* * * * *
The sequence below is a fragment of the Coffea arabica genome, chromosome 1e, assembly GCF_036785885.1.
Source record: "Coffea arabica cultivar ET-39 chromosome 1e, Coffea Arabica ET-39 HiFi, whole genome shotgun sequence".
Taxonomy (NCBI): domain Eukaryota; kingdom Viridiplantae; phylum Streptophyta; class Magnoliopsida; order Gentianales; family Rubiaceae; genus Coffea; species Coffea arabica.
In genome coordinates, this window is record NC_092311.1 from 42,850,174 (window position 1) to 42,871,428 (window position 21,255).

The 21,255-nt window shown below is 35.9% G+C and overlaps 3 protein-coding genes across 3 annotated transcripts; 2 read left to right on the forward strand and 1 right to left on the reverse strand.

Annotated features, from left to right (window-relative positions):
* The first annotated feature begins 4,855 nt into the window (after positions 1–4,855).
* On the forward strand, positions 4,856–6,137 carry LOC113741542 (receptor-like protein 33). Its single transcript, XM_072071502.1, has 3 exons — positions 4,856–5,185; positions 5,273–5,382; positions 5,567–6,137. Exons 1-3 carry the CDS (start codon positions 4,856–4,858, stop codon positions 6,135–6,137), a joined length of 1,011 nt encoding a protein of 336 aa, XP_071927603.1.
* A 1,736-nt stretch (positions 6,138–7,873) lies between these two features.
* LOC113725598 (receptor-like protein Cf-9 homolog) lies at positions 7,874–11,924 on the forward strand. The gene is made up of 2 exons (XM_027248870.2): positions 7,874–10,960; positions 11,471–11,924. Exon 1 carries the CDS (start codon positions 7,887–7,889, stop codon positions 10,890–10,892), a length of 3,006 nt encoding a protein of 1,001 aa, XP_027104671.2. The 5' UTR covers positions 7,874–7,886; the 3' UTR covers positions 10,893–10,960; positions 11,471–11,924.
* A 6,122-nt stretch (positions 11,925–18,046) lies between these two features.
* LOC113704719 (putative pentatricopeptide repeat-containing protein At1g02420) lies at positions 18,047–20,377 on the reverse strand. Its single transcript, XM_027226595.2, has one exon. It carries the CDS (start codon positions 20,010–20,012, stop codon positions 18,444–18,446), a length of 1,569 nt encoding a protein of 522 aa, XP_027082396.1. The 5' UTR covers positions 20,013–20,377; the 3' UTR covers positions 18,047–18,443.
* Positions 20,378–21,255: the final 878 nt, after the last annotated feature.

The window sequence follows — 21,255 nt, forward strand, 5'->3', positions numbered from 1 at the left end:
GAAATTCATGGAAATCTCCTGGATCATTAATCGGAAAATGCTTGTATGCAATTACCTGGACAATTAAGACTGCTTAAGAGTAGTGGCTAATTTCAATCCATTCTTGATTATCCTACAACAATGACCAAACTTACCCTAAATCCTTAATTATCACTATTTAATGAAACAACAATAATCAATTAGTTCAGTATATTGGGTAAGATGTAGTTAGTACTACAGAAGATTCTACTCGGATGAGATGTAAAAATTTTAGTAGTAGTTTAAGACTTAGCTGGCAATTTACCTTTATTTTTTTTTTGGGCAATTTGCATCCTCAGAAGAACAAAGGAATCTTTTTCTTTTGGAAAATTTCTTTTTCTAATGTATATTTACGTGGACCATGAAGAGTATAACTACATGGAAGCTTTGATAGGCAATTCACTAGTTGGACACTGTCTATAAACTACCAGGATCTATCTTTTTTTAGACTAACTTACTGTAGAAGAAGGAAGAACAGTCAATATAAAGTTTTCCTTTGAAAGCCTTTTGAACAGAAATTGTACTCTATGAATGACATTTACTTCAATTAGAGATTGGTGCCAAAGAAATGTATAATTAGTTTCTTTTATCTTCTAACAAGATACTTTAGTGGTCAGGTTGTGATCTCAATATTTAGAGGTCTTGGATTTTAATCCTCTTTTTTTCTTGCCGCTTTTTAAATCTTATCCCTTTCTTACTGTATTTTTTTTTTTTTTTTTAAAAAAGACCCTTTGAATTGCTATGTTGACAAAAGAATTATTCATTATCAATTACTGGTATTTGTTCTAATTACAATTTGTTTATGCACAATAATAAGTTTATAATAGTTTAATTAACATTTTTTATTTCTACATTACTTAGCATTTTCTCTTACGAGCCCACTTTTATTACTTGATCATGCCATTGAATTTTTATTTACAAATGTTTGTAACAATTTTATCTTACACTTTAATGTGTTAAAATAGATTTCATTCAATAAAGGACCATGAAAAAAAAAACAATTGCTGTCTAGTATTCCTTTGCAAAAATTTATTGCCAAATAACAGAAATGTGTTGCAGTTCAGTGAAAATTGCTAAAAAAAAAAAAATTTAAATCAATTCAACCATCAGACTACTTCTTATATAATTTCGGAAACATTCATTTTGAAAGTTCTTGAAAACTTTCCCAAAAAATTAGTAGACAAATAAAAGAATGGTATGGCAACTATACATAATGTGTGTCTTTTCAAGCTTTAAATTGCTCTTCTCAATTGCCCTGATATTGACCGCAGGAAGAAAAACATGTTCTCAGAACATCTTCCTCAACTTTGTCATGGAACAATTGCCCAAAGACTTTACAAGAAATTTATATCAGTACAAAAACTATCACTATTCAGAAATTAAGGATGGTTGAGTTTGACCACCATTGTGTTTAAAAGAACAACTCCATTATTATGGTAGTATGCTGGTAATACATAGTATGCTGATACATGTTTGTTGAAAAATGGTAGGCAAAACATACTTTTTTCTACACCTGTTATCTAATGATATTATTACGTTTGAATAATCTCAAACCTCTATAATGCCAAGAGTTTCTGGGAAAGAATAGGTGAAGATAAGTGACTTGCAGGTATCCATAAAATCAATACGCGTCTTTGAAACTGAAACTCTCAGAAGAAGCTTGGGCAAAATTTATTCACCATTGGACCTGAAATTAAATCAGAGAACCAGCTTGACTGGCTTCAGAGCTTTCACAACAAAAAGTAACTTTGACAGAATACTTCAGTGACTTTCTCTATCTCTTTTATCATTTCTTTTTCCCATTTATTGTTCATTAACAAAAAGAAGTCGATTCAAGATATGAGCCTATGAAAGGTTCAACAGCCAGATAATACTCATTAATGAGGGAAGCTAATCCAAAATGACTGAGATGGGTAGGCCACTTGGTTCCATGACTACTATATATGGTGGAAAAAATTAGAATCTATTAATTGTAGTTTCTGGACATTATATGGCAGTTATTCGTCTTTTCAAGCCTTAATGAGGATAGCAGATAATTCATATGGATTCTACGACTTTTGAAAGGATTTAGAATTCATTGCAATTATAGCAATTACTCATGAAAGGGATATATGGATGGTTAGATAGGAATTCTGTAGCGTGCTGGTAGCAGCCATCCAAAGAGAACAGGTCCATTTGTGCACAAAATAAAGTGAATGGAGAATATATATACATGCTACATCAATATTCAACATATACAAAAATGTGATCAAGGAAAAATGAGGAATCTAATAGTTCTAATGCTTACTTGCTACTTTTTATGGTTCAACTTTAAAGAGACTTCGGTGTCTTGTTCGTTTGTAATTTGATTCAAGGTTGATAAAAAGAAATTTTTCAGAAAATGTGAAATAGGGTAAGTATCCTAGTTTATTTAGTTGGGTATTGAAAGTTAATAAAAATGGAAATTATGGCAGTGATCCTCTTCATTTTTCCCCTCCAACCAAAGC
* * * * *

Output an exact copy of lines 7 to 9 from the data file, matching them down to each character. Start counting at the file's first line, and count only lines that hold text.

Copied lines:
* The first annotated feature begins 4,855 nt into the window (after positions 1–4,855).
* On the forward strand, positions 4,856–6,137 carry LOC113741542 (receptor-like protein 33). Its single transcript, XM_072071502.1, has 3 exons — positions 4,856–5,185; positions 5,273–5,382; positions 5,567–6,137. Exons 1-3 carry the CDS (start codon positions 4,856–4,858, stop codon positions 6,135–6,137), a joined length of 1,011 nt encoding a protein of 336 aa, XP_071927603.1.
* A 1,736-nt stretch (positions 6,138–7,873) lies between these two features.